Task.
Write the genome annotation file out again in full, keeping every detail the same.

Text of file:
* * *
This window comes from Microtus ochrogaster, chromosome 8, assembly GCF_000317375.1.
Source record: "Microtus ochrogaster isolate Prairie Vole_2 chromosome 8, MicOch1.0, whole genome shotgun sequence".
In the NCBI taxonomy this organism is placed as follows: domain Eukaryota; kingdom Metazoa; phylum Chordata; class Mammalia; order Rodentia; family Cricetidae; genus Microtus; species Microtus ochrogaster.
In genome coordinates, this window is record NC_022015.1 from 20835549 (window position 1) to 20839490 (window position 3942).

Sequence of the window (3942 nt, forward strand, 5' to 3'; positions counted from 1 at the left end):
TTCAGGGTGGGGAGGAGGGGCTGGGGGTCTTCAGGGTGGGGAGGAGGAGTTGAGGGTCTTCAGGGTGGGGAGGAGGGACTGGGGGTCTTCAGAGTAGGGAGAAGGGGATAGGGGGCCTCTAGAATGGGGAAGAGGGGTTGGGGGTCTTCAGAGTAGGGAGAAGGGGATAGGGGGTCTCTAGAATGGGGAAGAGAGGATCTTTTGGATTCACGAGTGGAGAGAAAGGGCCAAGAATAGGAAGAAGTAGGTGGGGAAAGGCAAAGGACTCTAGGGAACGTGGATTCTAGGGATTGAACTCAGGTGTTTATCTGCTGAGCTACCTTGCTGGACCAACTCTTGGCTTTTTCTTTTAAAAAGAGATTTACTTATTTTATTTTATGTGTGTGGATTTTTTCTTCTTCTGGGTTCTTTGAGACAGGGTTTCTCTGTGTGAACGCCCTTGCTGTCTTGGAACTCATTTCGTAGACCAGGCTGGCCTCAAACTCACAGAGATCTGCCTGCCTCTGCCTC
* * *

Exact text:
This window comes from Microtus ochrogaster, chromosome 8, assembly GCF_000317375.1.
Source record: "Microtus ochrogaster isolate Prairie Vole_2 chromosome 8, MicOch1.0, whole genome shotgun sequence".
In the NCBI taxonomy this organism is placed as follows: domain Eukaryota; kingdom Metazoa; phylum Chordata; class Mammalia; order Rodentia; family Cricetidae; genus Microtus; species Microtus ochrogaster.
In genome coordinates, this window is record NC_022015.1 from 20835549 (window position 1) to 20839490 (window position 3942).

Sequence of the window (3942 nt, forward strand, 5' to 3'; positions counted from 1 at the left end):
TTCAGGGTGGGGAGGAGGGGCTGGGGGTCTTCAGGGTGGGGAGGAGGAGTTGAGGGTCTTCAGGGTGGGGAGGAGGGACTGGGGGTCTTCAGAGTAGGGAGAAGGGGATAGGGGGCCTCTAGAATGGGGAAGAGGGGTTGGGGGTCTTCAGAGTAGGGAGAAGGGGATAGGGGGTCTCTAGAATGGGGAAGAGAGGATCTTTTGGATTCACGAGTGGAGAGAAAGGGCCAAGAATAGGAAGAAGTAGGTGGGGAAAGGCAAAGGACTCTAGGGAACGTGGATTCTAGGGATTGAACTCAGGTGTTTATCTGCTGAGCTACCTTGCTGGACCAACTCTTGGCTTTTTCTTTTAAAAAGAGATTTACTTATTTTATTTTATGTGTGTGGATTTTTTCTTCTTCTGGGTTCTTTGAGACAGGGTTTCTCTGTGTGAACGCCCTTGCTGTCTTGGAACTCATTTCGTAGACCAGGCTGGCCTCAAACTCACAGAGATCTGCCTGCCTCTGCCTC